Today our government goes to the highest bidder or the biggest megaphone, and the cost is paid by all of us in no-bid contracts, sweetheart deals, tax incentives and other ways of making working and saving human beings overpay for security, energy, aged care and every other thing that a company can do while being paid by taxpayers.  Maybe I’m the only one who noticed that Halliburton staffed the mess halls in Iraq at a per-head cost over $250K per year when our military used to feed itself with privates and corporals getting paid a fraction of that.  By the way, those noncoms in the mess halls would also pick up a rifle and defend the unit, all at a fraction of the cost of our privatized modern-day contractors.

My personal problem with our current political/economic situation is that the surplus of payroll taxes collected since the 1980’s has been borrowed to fund multi-trillion dollar giveaways to the corporations and their owners/managers.

We’re all angry about the out-of-control spending and borrowing.  But the blame should go where it belongs — to those who get the money and make the political contributions.  By far the bulk of the money goes to non-human entities.  Even when we do try to help living breathing people who need it (like Medicare for the aged), half the money goes to the corporate tax collectors we call insurance companies, medical care management companies, etc.

Just in case you’re wondering what this economic system is called, let me break the news to you — it isn’t free market capitalism.  Mussolini named it quite appropriately “corporatism” when he paid off his backers with government contracts.  But the trains did run on time.

The internal inconsistency of our investor class is truly breathtaking as they insist younger generations and middle class public employees should bear the burden of paying for the extreme redistribution of national wealth that has gone on since 1980, all while complaining about unfairness.




8 Responses to Swim by the Bait

  1. Bob Boyd says:

    Why indeed! But how to change the current structure where if you don’t have at least $20,000,000 behind you it is impossible to run for congress. Where does that money come from? Lobbyists, hedge funds, large corporations, and the 1% crowd, are the ones footing the bill, and they aren’t likely to stop “guiding” our congress. It would be a good start if every donation, be it from individuals, corporate, PAC or whatever over $5000, be published on the internet so that everyone could see who is being supported by whom, and where the money is coming from. Secondly term limits would eliminate the current “legislative class” that seems to be a unique group that not only makes the law, but is above the law that ordinary citizens must abide by. . . insider trading as an example. While I’m at it, this current elite class should have their special retirement and healthcare benefits reduced to the same programs that ordinary citizens have.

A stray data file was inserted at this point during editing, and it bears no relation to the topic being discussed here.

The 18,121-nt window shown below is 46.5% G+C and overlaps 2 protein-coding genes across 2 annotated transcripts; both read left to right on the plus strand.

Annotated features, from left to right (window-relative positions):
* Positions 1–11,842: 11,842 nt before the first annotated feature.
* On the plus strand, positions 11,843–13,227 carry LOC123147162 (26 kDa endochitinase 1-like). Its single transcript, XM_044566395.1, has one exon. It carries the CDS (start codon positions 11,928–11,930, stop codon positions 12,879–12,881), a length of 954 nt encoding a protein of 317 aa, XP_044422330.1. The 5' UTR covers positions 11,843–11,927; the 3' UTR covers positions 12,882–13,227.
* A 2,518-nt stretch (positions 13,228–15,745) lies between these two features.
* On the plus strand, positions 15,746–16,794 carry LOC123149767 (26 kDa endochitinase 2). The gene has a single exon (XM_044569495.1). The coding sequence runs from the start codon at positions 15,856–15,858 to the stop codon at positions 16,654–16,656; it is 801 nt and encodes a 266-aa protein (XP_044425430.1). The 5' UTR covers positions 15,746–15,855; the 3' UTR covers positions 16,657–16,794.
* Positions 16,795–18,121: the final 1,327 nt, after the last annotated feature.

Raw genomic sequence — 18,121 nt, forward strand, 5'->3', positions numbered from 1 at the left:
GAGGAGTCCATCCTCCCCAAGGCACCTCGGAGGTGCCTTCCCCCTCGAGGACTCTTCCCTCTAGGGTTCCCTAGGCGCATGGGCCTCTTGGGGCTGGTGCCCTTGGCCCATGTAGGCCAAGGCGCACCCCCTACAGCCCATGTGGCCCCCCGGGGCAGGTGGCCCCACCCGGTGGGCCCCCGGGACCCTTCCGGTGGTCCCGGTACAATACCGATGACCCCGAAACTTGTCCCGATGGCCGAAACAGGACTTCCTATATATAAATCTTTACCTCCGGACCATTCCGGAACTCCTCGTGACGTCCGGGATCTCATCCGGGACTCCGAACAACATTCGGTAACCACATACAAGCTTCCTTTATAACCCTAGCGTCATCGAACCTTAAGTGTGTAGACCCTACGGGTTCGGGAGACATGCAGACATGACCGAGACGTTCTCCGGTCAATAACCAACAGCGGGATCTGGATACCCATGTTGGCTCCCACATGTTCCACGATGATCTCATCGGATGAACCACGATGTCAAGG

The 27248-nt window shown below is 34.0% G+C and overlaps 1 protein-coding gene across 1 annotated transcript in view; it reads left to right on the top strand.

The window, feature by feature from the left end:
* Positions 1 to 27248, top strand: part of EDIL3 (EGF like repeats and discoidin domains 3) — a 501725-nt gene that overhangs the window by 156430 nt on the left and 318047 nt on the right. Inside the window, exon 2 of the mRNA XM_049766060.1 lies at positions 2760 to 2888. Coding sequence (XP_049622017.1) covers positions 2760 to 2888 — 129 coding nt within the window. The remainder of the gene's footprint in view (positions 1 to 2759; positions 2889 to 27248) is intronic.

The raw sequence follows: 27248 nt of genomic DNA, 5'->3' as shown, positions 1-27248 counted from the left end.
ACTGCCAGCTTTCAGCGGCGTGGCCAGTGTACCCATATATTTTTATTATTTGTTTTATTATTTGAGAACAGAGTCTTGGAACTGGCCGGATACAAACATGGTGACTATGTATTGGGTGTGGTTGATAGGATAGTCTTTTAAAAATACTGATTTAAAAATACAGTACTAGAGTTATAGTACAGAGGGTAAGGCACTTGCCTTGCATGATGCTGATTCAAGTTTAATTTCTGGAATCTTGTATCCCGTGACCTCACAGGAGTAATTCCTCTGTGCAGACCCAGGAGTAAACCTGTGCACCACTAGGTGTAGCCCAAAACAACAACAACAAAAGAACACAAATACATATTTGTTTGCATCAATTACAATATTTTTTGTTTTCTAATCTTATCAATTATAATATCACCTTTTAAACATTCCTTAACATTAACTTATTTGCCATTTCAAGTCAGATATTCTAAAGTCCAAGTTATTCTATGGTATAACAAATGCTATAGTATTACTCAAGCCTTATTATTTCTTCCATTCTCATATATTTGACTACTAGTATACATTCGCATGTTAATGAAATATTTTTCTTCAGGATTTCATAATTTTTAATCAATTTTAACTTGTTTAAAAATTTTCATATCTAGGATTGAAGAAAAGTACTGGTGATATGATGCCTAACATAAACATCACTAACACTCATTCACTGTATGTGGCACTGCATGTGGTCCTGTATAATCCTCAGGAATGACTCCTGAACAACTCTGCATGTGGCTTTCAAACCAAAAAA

As long as the fox is in the hen house, it is unlikely that the hens are going to be very productive.


  2. Katie says:

    Great post, Howard. Feelings aren’t facts; it’s good to see you talk about the numbers. I’d love to see more numerical analysis of the issues of the day. I can’t be the only one who thinks, when I hear that the unemployment numbers are down, that they re-set the prior balance to zero.

  3. Marc says:

    Green thumbs all around!

  4. Cy Berlowitz says:

    Howard, a masterful look at the situation we poor slobs of the 99% face. With your permission I’d like to post it on VF. Be ready to dodge arrows. PM or e-Mail me.


  5. Conscience of a Conservative says:

    When you look at the high profitability of u.s. companies one can’t but help to form a bearish opinion on the future. It’s not sustainable. Jeremy Grantham argues reversion to the mean and I agree. Here are a few reasons.
    1) Future savings from outsourcing to China are not repeatable. Chinese labor costs are rising and the Yuan is more likely to rise than stay flat
    2) Companies have exhausted the low lying fruit of cutting costs in their businesses
    3) World economy is slowing
    4) Interests costs can only rise since they are currently at zero.
    5) Taxes are more likely to rise than fall

  6. Excellent piece. Thank you.

  7. Fishhead says:

    Where’s Corzine?

  8. hhill51 says:

    This billionaire has it right. After having a hand in starting 20 companies, he shows where the job creators really are. Spoiler alert: Even rich guys like him that start new companies and make major capital investments don’t drive the jobs engine.